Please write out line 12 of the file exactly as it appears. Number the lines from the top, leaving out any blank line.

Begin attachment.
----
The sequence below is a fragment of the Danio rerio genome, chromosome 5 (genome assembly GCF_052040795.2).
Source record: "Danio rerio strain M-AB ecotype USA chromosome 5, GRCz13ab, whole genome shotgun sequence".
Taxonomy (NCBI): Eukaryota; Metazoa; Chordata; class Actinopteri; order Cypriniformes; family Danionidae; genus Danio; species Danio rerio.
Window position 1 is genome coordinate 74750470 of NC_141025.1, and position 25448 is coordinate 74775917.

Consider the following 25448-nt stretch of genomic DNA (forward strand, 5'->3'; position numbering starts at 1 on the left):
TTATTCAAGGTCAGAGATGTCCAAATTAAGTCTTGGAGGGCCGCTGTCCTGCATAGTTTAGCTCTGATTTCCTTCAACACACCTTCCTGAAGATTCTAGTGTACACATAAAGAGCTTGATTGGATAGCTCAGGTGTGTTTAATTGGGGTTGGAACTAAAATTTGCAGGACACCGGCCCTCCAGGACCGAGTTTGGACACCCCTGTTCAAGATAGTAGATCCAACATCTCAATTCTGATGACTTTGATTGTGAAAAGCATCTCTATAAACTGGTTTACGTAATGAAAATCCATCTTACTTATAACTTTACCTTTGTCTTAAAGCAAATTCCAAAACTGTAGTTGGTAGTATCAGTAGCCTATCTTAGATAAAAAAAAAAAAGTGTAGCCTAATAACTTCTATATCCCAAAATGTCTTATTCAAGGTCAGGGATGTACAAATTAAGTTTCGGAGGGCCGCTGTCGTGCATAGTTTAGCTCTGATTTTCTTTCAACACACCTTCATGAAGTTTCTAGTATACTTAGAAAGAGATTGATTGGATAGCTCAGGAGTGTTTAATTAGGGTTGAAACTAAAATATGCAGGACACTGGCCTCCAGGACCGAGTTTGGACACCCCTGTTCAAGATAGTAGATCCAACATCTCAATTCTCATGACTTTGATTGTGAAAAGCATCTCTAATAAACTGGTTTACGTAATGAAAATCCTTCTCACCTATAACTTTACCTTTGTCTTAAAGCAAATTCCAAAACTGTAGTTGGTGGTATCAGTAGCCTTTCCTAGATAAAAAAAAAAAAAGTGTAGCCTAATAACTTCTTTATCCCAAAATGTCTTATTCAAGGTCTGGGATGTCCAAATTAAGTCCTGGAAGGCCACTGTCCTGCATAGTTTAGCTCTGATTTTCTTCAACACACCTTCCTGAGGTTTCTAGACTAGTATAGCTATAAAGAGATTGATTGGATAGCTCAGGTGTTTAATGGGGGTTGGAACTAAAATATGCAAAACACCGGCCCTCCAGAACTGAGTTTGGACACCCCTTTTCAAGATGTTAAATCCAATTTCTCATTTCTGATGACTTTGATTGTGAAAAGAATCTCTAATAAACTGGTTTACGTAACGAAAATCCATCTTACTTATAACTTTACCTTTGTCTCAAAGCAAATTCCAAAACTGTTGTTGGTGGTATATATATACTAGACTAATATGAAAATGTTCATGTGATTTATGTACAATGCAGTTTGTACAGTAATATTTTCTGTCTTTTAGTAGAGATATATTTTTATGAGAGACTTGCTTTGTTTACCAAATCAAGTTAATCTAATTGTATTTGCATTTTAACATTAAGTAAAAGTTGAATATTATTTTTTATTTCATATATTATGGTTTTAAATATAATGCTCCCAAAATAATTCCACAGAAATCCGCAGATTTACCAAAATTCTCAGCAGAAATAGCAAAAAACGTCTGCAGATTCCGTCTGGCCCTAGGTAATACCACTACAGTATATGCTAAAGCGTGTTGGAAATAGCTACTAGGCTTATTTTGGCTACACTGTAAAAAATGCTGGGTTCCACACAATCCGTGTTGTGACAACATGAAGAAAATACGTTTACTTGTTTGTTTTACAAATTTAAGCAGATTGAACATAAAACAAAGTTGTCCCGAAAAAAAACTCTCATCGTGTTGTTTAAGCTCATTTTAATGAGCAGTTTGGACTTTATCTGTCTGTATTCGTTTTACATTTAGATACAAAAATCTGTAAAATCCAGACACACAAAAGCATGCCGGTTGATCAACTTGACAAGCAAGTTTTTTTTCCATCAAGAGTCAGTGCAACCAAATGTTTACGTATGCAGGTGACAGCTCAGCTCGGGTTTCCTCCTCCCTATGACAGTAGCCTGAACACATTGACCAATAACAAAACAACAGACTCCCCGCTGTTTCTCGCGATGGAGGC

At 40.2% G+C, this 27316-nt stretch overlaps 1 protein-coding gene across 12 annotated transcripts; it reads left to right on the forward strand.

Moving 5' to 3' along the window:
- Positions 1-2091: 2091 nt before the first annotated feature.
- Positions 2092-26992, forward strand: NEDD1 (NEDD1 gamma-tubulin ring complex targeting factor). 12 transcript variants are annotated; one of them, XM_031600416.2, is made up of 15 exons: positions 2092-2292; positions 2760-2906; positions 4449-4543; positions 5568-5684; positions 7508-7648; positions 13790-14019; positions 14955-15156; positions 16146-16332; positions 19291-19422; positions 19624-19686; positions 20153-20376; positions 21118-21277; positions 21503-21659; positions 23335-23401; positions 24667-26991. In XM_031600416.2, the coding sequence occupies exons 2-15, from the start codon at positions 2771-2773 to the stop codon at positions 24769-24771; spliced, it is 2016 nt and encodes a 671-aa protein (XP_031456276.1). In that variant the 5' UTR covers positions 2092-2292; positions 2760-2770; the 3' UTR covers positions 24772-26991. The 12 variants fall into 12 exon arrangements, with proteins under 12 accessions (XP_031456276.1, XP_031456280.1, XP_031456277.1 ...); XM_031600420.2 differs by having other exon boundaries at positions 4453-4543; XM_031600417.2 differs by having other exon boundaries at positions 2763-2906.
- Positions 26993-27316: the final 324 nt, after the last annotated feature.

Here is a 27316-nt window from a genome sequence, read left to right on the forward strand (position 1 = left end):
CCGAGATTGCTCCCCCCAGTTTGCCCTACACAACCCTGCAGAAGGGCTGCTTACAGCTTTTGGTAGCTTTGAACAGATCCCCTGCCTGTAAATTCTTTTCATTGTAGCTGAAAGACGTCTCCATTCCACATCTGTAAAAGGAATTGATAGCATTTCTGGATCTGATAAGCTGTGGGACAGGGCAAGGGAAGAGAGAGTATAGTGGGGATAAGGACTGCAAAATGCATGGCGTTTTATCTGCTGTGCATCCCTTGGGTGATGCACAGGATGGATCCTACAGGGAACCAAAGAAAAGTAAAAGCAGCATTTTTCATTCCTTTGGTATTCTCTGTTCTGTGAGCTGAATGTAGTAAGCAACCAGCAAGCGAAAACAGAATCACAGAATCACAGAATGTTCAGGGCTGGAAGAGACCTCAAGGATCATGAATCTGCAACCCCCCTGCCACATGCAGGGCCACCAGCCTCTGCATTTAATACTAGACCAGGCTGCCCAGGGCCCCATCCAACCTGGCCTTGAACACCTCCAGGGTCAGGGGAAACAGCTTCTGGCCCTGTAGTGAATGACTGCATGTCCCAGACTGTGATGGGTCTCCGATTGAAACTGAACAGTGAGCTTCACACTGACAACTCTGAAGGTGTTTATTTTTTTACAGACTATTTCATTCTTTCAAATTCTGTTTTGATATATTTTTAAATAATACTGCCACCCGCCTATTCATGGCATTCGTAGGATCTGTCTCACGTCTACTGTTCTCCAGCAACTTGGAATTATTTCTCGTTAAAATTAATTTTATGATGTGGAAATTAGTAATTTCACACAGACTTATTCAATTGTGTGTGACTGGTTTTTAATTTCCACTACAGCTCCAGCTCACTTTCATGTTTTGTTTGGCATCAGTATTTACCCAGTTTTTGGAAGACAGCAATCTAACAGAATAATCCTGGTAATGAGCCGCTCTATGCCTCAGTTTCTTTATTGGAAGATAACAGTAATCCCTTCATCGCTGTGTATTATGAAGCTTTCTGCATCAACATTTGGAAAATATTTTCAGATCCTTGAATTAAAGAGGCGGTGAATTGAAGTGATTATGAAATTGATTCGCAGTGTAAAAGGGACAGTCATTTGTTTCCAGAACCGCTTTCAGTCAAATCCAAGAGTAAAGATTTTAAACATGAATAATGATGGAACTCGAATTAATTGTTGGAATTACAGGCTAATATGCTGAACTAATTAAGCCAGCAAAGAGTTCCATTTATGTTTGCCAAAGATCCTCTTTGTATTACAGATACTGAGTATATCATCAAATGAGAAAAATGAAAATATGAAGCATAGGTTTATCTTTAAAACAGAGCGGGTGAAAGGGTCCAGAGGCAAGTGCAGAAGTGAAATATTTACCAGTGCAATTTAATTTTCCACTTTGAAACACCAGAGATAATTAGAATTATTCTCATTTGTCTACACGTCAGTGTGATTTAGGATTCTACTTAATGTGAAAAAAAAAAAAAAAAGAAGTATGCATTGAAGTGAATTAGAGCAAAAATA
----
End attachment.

Here is a 27316-nt window from a genome sequence, read left to right on the forward strand (position 1 = left end):